My name is Moira Bruce and I just finished my freshman year of college at the University of Montana. I was born and raised in Montana, so I am exploring more of my state and the area around it. I excitedly signed up for this course because it fit right into my major, resource conservation, and I quickly realized after the first couple of days learning in the backcountry that I am ready to live the rest of my life enjoying the outdoors.
I am at the young age of 19, which is a time in my life where everything seems to be in constant motion. Decisions, adventure, family, friends and responsibilities are carrying me in a whirlwind of action and emotion. It is a time of transition, growth, and reflection on my past and present self, on my attitudes and my decisions, and on my beliefs and values.
Our first trip into the backcountry took us into the Bob Marshall Wilderness. For eight days, I was surrounded by rugged beauty. That first week has already helped ground me and allowed me to plant my feet a little deeper against the frantic tilt of time. Time moves differently out in the woods; it slinks past, quietly, allowing for reflection and deeper thought. Back home, it felt as if some days I would spiral out of control into a galaxy of questions with unknown answers. I would awake each day wondering what existential thought would cross my mind and hover around my head, reminding me that I don’t know who I am or who I want to be, telling me that I am caught in a trap of false social constructs, and urging me to wander until I find whatever it is that I am searching for. Most days, I would welcome these thoughts. It’s exciting to question everything about yourself and the world around you, maybe even a little dangerous. However, the constant influx of doubt was a distraction and caused me to feel distant from what had once comforted me.
Being out in the “Bob,” as we Montanans refer to it, has already tamed some of my restless feelings. The focus of staying organized, healthy and aware of your surroundings while living outside has allowed for some of my frantic energy to disappear. What has given me the most healing is that nature, similar to myself, is in a constant state of transition. If you look closely, you can see it happening all around you. Meadows recede into forests, new growth replaces old, and water is constantly moving from one place to another. The turmoil I feel as a young adult is shown to me in a natural form, and it is presented with a sense of ease and assurance.
We hiked through quite of bit of burned area while in the “Bob.” Despite the destruction that had occurred, the process of succession was already mending the ragged wounds the fire had inflicted. We learned that succession is actually needed for biodiversity, a measure of species richness. New species take over what was once dense forest, and species that have evolved with fire, such as lodgepole pine, are able to survive in burned areas. The vast destruction that rampaged with flames over acres of land is welcomed and is restored slowly over time. The transition from disaster to new life is slow, but clearly visible over a few short years. This was a reminder to me that change, while it may shake what I once knew upside down, will allow for my life to continuously improve, just as forests need fire to maintain biodiversity. The succession of plant species over burned areas showed me how well nature copes with change and how change is a resource we can all benefit from.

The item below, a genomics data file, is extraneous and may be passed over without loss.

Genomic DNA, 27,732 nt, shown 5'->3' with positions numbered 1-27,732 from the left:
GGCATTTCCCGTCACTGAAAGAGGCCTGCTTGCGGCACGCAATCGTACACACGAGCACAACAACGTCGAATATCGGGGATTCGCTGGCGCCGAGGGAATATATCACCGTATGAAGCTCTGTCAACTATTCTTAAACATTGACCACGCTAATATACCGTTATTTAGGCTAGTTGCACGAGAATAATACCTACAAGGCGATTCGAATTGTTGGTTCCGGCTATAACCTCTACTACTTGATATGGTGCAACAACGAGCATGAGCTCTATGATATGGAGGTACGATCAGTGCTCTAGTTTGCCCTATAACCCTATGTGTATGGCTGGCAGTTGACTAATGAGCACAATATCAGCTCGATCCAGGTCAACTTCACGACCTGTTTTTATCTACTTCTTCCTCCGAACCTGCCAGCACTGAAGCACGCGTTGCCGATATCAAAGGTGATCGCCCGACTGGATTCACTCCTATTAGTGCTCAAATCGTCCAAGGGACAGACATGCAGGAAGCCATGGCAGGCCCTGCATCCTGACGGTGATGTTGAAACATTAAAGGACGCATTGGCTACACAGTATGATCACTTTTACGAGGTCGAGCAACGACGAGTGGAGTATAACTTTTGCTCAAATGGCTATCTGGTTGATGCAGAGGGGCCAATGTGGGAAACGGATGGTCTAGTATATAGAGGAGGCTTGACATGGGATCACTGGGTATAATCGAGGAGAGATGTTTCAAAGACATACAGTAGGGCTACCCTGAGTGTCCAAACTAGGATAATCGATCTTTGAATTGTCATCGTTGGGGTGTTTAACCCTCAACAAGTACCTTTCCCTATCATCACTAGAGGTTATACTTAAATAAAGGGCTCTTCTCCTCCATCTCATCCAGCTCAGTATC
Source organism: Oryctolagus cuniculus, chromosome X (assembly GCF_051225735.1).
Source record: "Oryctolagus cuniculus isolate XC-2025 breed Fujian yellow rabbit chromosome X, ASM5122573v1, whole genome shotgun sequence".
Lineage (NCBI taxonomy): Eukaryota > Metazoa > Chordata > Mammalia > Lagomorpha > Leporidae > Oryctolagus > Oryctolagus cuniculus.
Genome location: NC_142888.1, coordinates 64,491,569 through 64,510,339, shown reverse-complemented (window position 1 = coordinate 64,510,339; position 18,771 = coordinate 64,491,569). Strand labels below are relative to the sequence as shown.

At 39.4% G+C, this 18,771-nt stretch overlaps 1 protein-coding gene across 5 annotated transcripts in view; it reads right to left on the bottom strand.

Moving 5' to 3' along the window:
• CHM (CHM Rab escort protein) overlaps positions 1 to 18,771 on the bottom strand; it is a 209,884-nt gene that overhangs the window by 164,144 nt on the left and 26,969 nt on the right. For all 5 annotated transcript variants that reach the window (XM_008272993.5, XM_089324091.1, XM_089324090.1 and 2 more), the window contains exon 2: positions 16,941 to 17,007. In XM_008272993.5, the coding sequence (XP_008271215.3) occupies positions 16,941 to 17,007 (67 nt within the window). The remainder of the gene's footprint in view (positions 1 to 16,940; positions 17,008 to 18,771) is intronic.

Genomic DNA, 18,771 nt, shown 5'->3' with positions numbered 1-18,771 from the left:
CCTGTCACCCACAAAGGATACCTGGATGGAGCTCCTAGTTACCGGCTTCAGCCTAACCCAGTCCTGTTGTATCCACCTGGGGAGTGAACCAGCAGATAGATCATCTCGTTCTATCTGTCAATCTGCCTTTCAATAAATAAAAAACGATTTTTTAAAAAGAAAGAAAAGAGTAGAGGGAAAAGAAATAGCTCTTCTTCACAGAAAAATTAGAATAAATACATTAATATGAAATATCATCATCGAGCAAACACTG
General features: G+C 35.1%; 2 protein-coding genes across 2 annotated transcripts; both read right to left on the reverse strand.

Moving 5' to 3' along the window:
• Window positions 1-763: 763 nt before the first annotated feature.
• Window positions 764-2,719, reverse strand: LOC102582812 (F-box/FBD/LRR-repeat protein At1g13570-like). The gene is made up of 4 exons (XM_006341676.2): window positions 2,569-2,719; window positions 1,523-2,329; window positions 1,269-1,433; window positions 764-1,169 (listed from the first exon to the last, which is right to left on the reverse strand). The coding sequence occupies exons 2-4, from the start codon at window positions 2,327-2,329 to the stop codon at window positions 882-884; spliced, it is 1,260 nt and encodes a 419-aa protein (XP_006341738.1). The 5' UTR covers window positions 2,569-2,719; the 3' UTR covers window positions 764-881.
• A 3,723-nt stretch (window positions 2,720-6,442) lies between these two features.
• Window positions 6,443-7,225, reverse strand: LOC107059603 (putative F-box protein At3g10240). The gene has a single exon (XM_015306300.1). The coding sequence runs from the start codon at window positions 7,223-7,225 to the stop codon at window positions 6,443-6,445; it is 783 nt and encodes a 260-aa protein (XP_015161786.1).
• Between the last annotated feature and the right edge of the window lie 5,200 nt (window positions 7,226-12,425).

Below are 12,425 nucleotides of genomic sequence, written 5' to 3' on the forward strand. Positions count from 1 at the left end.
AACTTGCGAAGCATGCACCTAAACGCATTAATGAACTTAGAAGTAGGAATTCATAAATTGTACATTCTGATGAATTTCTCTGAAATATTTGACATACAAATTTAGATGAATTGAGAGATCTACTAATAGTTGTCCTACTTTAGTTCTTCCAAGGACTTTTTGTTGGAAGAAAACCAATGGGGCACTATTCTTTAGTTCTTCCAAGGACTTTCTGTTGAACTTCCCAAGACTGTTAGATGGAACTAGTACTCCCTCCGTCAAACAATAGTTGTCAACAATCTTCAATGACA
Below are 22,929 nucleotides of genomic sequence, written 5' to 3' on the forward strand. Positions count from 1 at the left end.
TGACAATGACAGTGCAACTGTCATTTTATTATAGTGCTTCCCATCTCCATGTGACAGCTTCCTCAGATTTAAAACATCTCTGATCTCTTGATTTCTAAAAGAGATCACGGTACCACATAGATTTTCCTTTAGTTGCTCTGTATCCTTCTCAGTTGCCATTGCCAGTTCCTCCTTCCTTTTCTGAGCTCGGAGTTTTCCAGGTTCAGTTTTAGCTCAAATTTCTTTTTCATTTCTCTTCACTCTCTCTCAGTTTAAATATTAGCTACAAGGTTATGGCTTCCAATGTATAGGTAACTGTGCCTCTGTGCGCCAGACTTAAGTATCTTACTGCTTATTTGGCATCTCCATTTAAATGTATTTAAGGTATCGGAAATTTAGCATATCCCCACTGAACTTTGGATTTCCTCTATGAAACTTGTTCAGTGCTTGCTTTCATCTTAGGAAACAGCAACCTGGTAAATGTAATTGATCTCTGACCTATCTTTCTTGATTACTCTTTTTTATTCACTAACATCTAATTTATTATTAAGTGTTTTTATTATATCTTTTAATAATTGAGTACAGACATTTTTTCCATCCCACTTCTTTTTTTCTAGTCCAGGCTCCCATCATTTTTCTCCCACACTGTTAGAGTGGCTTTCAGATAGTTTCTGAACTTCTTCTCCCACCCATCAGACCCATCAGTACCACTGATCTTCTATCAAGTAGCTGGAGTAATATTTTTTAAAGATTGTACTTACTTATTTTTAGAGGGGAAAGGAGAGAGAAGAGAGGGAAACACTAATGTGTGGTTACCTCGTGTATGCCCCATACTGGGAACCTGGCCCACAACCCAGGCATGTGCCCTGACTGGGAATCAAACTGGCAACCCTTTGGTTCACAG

Reflecting on the process of succession, I realized that instead of pushing change away I should fully embrace it. Change and transition have morphed into cycles rather than obstacles, and they are cycles that will guide me into the future with a gentle push. Looking at nature both at a distance and up close has allowed me to observe different levels of transition. While studying a particular plant called the Shrubby Cinquefoil during our plant study, I noticed how old growth is still present on the plant while new growth pushes upwards and outwards. This inspired me to write this poem.
Old growth gracefully extends into new.
Red, woody stems blossom into vibrant green leaves.
Lush prairie dissolves into dense groves, shrouded with shade.
But where is this image of change on my body?
I am one.
Bone and flesh knitted together with consciousness.
Spun together out of stardust
Stitched together with emotion.
Parts are recycled, fitted together
Piece by piece like a puzzle.
Fingertip to toe tip, my soul
Intertwines with old and new
As each year I grow slowly, steadily.
But where are my roots
Where is my center of creation
And how can I see
Where I began.
Unlike the plant, there is no clear place on my body that shows how much I have grown since I was a child. However, the landscape around me, the trees giving way to bare rock on mountain tops, the replacement of the dead and the dying with new life, is a visual reminder of transition that I can use to symbolically represent my own personal transition from a child to an adult. The effort of understanding is no longer a mere mental feat, it is now a visual image projected in front of me anytime I step out of my tent. What is interesting is that nature has always abided by the cycle of constant change, especially through the many systems that govern the flow of life. My own mind took in what I saw and interpreted it as a reflection of myself. However, the truth is that I am the one that is a reflection of nature, and the grand wildness surrounding me is more humbling than anything else. I have nature to thank for my new-found humility and acceptance of my transitioning, and I will never forget what nature can draw out of me and open up for my own understanding.